Lack of product information and concerns about the reliability of environmental claims are major obstacles to the choice of sustainable forms of consumption.

The Commission shall endeavor to address access to information on the environmental performance of products, their durability, the possibility of repair and modernization, and the question of the reliability and comparability of such information. Developing digital product passports is one way to achieve these goals.

The digital transition

There is a rapid development of the digital economy, which allows for larger-scale trade, but at the same time there is a need for equal protection of consumer rights in offline and online shopping channels. The emergence of more and more fraud on the Internet, unfair practices and misuse of personal data, manipulation of choice through artificial intelligence (AI) is a problem accompanying digitalization, which is also addressed by the commission.

The planned activities in this area are:

  1. By 2022, after updating its guidelines on the Unfair Commercial Practices Directive and the Consumer Protection Directive, the Commission will analyze whether additional legislative or other action is needed to ensure equal fairness both online and offline.
  2. In 2021, as announced in the White Paper on Artificial Intelligence, the Commission plans to make a proposal to set AI requirements.
  3. In 2021, the Commission will prepare a proposal for a revision of the General Product Safety Directive to address the new safety challenges for products purchased through new technologies and online sales. In addition, in 2021, the Commission intends to prepare a proposal for a revision of the Machinery Directive.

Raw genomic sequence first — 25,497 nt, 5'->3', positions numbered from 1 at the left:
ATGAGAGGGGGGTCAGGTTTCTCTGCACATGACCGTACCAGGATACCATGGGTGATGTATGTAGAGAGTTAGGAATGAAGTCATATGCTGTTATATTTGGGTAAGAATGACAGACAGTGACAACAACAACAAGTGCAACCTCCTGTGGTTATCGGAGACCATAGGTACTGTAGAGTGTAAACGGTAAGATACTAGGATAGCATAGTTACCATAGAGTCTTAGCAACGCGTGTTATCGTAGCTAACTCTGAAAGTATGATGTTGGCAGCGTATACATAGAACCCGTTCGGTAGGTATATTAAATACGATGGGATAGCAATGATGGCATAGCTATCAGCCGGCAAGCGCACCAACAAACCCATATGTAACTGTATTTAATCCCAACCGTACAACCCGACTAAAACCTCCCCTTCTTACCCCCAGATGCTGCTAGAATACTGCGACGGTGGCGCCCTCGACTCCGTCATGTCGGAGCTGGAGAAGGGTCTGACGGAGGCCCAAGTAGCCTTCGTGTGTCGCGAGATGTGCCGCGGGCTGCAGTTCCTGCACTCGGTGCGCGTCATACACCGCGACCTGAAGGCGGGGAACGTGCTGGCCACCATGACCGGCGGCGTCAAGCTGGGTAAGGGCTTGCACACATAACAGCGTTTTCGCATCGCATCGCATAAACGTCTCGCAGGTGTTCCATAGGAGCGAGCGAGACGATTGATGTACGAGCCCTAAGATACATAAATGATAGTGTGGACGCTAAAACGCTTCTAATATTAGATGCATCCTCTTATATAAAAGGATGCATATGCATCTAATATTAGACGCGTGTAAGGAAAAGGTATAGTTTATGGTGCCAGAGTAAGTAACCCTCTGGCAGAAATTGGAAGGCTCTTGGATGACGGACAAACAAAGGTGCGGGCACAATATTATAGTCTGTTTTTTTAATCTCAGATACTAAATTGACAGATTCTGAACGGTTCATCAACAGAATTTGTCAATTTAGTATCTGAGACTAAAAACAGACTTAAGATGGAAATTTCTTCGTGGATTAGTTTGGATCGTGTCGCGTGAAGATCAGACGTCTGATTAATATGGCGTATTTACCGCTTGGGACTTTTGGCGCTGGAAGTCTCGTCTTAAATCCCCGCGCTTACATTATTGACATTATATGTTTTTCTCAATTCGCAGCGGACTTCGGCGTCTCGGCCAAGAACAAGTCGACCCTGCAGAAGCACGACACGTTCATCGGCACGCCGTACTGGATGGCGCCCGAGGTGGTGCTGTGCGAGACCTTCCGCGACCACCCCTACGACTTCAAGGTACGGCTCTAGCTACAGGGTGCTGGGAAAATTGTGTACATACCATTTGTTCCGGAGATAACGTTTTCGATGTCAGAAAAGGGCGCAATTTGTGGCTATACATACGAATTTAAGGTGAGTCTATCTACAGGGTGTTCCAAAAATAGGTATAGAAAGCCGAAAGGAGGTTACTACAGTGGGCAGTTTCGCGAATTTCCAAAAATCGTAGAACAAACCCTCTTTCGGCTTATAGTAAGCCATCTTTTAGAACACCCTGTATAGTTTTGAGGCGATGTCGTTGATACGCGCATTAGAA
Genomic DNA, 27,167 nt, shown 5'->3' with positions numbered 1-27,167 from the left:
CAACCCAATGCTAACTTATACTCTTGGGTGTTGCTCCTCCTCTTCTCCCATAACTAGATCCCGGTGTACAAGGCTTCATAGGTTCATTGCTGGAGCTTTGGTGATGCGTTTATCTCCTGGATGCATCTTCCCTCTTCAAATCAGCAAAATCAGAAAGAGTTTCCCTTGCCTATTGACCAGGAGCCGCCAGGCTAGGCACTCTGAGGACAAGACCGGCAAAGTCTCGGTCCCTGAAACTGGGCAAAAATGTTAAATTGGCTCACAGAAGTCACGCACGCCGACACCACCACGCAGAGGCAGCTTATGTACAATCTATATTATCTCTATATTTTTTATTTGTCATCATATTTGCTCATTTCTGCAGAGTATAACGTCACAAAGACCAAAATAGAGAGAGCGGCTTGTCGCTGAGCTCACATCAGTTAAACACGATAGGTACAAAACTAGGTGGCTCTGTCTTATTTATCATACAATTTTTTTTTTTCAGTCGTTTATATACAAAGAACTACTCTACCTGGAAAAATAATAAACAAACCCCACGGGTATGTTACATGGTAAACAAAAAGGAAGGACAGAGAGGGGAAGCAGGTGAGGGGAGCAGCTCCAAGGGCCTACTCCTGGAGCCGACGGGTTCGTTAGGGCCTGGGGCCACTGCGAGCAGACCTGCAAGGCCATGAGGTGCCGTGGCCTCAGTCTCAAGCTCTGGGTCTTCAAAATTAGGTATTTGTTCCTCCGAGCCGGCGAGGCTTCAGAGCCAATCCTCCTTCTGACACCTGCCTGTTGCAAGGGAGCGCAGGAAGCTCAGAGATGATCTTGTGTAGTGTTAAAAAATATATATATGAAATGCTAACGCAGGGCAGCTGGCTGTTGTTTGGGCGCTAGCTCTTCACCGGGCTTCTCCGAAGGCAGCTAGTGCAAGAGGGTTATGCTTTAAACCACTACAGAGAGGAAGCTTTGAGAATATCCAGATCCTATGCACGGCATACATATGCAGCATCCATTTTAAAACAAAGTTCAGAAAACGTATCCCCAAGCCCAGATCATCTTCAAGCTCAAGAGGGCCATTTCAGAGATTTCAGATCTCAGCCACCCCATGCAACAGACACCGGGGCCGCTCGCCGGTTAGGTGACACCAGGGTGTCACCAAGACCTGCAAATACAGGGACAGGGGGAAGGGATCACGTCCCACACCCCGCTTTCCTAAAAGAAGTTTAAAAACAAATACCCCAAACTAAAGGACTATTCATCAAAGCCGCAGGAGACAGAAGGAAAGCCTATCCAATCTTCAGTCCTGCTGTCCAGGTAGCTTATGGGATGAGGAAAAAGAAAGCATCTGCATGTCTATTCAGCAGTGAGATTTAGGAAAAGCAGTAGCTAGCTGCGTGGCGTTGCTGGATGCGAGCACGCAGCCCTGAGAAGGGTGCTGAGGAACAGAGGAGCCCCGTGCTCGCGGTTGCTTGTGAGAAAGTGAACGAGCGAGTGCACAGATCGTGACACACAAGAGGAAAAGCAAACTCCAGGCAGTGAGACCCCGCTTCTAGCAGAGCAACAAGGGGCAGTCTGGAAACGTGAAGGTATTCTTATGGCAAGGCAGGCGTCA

4. In 2021, the Commission will make proposals on the Consumer Credit Directive and the Financial Services Distance Trading Directive in order to strengthen consumer protection in the context of the digitization of financial services for non-retail clients.

If, as a consumer, you believe that you have purchased a product that does not meet safety requirements or you are a user of a financial service that hides unsuspected conditions, difficult-to-understand clauses or you have been a victim of unfair commercial practices, you can always submit a complain in the ODR platform to try to solve the problem with the EU  trader, either local or cross-border. The negotiations with the company will be aided by a third independent and impartial person, a mediator. We will be glad to help you if you choose NAIS as an ADR body. All this happens entirely online, in the form of a chat, from a convenient place for you and the merchant, at a time convenient for each of the parties.

Do not miss the next publications in the News section of In the section "Consumer Reader" we will tell you about the most interesting conclusions from the research of the European Commission, conducted in 2020, on consumer habits and the way the Covid-19 pandemic has affected European consumers.

In the section "Handbook for Trade Leaders" we will continue the series "ARE CUSTOMER COMPLAINTS A GOOD THING AND HOW MUCH DOES AN UNDERRATED COMPLAINT COST"

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Published on 29.03.2021 Back to news